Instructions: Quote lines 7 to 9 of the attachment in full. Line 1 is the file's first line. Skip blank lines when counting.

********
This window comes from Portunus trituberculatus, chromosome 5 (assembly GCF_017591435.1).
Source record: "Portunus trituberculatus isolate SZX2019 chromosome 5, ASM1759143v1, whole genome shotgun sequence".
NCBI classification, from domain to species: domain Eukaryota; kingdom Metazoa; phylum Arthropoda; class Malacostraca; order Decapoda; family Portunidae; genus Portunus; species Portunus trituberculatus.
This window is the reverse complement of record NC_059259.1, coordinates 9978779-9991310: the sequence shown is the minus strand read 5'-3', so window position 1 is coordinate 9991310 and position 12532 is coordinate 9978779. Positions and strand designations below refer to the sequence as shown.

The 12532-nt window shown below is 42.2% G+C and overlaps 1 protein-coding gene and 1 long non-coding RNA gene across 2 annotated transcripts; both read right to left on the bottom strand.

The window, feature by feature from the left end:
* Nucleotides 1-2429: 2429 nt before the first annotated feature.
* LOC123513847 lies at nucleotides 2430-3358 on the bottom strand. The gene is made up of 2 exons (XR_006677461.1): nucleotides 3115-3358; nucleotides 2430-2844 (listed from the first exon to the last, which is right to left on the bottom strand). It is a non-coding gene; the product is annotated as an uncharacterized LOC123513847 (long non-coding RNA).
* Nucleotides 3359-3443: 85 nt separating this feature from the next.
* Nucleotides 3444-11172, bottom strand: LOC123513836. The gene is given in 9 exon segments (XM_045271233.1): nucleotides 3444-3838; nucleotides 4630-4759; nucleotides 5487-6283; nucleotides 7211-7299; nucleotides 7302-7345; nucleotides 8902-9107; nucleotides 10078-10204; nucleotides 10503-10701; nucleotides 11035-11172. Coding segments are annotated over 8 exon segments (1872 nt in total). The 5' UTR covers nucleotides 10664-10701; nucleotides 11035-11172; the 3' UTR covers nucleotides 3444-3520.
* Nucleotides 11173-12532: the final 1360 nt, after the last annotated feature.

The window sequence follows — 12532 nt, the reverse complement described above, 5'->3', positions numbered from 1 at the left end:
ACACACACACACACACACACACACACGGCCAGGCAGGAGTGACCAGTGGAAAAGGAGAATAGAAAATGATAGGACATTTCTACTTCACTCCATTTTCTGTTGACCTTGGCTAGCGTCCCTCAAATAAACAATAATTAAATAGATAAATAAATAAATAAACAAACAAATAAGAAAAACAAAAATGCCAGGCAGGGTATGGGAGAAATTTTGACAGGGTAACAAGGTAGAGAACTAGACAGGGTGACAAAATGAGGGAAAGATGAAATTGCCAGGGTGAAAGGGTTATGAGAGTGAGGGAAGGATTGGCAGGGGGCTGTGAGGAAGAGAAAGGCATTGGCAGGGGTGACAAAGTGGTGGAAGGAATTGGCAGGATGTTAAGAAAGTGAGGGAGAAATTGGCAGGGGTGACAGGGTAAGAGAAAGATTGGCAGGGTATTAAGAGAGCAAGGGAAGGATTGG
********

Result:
* Nucleotides 1-2429: 2429 nt before the first annotated feature.
* LOC123513847 lies at nucleotides 2430-3358 on the bottom strand. The gene is made up of 2 exons (XR_006677461.1): nucleotides 3115-3358; nucleotides 2430-2844 (listed from the first exon to the last, which is right to left on the bottom strand). It is a non-coding gene; the product is annotated as an uncharacterized LOC123513847 (long non-coding RNA).
* Nucleotides 3359-3443: 85 nt separating this feature from the next.